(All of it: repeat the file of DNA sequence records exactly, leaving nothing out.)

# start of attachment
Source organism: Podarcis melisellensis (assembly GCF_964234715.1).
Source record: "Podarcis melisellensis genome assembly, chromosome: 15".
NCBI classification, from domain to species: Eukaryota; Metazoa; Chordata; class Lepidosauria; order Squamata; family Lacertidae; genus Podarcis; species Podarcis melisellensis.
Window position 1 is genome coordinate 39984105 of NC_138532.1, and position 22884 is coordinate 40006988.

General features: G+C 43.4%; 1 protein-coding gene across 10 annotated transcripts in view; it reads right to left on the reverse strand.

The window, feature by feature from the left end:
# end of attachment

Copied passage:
Source organism: Podarcis melisellensis (assembly GCF_964234715.1).
Source record: "Podarcis melisellensis genome assembly, chromosome: 15".
NCBI classification, from domain to species: Eukaryota; Metazoa; Chordata; class Lepidosauria; order Squamata; family Lacertidae; genus Podarcis; species Podarcis melisellensis.
Window position 1 is genome coordinate 39984105 of NC_138532.1, and position 22884 is coordinate 40006988.

General features: G+C 43.4%; 1 protein-coding gene across 10 annotated transcripts in view; it reads right to left on the reverse strand.

The window, feature by feature from the left end: